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Absence of the Polar Organizing Protein PopZ Results in Reduced and Asymmetric Cell Division in Agrobacterium tumefaciens
Umeå University, Faculty of Medicine, Molecular Infection Medicine Sweden (MIMS). Umeå University, Faculty of Medicine, Department of Molecular Biology (Faculty of Medicine).
Umeå University, Faculty of Medicine, Molecular Infection Medicine Sweden (MIMS). Umeå University, Faculty of Medicine, Department of Molecular Biology (Faculty of Medicine).
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2017 (English)In: Journal of Bacteriology, ISSN 0021-9193, E-ISSN 1098-5530, Vol. 199, no 17, article id UNSP e00101-17Article in journal (Refereed) Published
Abstract [en]

Agrobacterium tumefaciens is a rod-shaped bacterium that grows by polar insertion of new peptidoglycan during cell elongation. As the cell cycle progresses, peptidoglycan synthesis at the pole ceases prior to insertion of new peptidoglycan at midcell to enable cell division. The A. tumefaciens homolog of the Caulobacter crescentus polar organelle development protein PopZ has been identified as a growth pole marker and a candidate polar growth-promoting factor. Here, we characterize the function of PopZ in cell growth and division of A. tumefaciens. Consistent with previous observations, we observe that PopZ localizes specifically to the growth pole in wild-type cells. Despite the striking localization pattern of PopZ, we find the absence of the protein does not impair polar elongation or cause major changes in the peptidoglycan composition. Instead, we observe an atypical cell length distribution, including minicells, elongated cells, and cells with ectopic poles. Most minicells lack DNA, suggesting a defect in chromosome segregation. Furthermore, the canonical cell division proteins FtsZ and FtsA are misplaced, leading to asymmetric sites of cell constriction. Together, these data suggest that PopZ plays an important role in the regulation of chromosome segregation and cell division. IMPORTANCE A. tumefaciens is a bacterial plant pathogen and a natural genetic engineer. However, very little is known about the spatial and temporal regulation of cell wall biogenesis that leads to polar growth in this bacterium. Understanding the molecular basis of A. tumefaciens growth may allow for the development of innovations to prevent disease or to promote growth during biotechnology applications. Finally, since many closely related plant and animal pathogens exhibit polar growth, discoveries in A. tumefaciens may be broadly applicable for devising antimicrobial strategies.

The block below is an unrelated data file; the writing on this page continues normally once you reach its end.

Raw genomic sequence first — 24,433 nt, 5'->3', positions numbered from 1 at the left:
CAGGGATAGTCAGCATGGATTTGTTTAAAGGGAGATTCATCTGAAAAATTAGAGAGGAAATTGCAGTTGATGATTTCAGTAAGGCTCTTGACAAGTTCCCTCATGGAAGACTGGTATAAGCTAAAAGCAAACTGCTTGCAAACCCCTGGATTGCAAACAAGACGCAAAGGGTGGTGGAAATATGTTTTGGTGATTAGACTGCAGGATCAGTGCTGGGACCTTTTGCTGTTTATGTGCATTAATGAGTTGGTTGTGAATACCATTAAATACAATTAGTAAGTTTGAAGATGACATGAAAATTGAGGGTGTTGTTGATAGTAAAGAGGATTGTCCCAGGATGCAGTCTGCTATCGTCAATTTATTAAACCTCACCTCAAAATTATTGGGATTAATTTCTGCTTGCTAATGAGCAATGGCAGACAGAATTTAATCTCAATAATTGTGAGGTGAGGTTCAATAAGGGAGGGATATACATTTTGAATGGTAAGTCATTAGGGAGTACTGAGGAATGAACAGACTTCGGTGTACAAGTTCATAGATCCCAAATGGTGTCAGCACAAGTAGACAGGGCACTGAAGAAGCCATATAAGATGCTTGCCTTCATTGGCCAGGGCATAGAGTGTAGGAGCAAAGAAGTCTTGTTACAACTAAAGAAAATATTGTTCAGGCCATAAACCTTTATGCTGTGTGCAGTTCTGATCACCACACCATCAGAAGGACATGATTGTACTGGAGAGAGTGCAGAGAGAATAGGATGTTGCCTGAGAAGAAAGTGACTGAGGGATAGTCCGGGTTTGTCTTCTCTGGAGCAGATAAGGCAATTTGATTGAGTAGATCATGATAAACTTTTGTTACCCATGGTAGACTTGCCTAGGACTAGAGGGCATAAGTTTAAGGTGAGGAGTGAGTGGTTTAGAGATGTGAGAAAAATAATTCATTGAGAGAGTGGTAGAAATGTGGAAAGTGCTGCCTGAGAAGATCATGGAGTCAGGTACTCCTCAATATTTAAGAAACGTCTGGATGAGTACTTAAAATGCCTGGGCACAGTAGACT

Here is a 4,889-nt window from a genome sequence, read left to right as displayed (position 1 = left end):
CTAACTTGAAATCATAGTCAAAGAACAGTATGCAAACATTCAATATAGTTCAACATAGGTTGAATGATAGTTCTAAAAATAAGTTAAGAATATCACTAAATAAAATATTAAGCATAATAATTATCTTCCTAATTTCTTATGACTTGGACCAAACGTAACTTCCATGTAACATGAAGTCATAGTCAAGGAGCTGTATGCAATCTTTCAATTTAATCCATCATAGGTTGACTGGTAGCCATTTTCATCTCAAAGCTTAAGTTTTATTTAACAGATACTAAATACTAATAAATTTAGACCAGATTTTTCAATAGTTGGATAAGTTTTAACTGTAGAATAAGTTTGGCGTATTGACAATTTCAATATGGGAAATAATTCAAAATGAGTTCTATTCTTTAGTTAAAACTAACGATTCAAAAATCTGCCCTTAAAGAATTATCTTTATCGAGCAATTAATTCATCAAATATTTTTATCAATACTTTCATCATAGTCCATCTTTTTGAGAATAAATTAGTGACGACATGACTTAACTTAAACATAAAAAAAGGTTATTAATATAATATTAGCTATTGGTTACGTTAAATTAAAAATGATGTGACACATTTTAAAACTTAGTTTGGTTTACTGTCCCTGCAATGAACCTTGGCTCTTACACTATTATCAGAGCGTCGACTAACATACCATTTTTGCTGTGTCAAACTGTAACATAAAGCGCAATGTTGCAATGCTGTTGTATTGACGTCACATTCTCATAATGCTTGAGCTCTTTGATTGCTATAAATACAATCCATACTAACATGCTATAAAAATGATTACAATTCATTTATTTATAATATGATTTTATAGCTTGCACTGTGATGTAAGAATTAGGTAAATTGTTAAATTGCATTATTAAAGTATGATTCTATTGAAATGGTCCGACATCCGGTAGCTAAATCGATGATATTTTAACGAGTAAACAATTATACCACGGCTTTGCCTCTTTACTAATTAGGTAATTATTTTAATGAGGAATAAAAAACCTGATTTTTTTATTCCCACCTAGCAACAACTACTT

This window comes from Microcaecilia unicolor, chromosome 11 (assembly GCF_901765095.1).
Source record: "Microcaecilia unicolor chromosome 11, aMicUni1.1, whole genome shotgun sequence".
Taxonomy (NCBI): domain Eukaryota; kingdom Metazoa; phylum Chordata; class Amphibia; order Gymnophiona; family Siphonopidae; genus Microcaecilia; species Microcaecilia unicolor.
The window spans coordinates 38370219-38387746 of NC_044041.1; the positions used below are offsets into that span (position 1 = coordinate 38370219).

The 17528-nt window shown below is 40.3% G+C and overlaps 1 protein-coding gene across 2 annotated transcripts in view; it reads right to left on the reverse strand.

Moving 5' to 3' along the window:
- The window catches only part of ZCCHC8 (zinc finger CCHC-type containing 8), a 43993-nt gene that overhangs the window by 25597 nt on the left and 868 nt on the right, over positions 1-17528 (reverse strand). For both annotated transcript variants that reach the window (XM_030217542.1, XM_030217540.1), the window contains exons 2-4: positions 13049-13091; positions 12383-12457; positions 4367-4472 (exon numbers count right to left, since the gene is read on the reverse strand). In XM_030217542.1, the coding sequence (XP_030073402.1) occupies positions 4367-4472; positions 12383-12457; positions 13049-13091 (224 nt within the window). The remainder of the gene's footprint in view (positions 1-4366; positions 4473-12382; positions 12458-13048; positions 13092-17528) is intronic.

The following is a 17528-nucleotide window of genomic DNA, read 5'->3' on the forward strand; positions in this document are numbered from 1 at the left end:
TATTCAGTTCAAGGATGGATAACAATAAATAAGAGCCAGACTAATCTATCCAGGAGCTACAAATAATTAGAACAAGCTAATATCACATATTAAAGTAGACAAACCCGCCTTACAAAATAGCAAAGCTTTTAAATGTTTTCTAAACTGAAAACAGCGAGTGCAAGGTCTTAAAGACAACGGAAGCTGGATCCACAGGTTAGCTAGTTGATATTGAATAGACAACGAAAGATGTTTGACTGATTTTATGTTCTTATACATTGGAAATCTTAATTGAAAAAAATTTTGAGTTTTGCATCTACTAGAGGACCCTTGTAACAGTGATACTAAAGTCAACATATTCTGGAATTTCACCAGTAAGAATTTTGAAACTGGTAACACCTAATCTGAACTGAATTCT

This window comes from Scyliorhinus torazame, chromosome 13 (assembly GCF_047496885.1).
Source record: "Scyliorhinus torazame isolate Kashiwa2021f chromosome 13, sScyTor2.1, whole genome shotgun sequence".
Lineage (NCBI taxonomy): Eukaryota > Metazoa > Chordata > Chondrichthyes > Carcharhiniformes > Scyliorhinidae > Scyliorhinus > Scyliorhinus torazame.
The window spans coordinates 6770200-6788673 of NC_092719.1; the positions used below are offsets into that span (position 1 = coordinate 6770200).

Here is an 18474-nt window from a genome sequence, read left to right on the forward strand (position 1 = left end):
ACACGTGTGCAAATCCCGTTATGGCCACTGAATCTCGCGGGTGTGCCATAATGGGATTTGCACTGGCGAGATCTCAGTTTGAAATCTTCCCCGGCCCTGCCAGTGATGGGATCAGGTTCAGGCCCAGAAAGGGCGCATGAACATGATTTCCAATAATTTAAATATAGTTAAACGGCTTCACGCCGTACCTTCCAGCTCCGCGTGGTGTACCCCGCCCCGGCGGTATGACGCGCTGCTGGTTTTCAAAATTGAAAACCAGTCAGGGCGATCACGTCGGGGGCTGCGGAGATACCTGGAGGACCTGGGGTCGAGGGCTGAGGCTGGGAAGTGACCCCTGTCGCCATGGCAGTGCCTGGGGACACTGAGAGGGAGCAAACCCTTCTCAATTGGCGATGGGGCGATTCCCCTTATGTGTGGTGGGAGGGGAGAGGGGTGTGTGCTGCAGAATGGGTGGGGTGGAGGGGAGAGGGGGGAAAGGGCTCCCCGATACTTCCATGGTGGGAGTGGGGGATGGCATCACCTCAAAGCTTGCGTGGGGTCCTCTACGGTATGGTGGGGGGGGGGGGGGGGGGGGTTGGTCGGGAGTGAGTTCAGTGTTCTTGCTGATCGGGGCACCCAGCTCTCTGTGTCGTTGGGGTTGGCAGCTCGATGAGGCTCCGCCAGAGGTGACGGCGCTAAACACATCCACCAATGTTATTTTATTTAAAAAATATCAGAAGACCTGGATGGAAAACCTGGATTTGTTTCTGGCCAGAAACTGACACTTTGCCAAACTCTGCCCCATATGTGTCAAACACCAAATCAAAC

Place, publisher, year, edition, pages
American Society for Microbiology , 2017. Vol. 199, no 17, article id UNSP e00101-17
Keywords [en]
Agrobacterium, PopZ, cell polarity, chromosome segregation, cell division, growth polarity
National Category
Microbiology in the medical area
Identifiers
URN: urn:nbn:se:umu:diva-139133DOI: 10.1128/JB.00101-17ISI: 000408201800003OAI: oai:DiVA.org:umu-139133DiVA, id: diva2:1147178
Available from: 2017-10-05 Created: 2017-10-05 Last updated: 2018-06-09Bibliographically approved

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Aliashkevich, AlenaCava, Felipe

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Molecular Infection Medicine Sweden (MIMS)Department of Molecular Biology (Faculty of Medicine)
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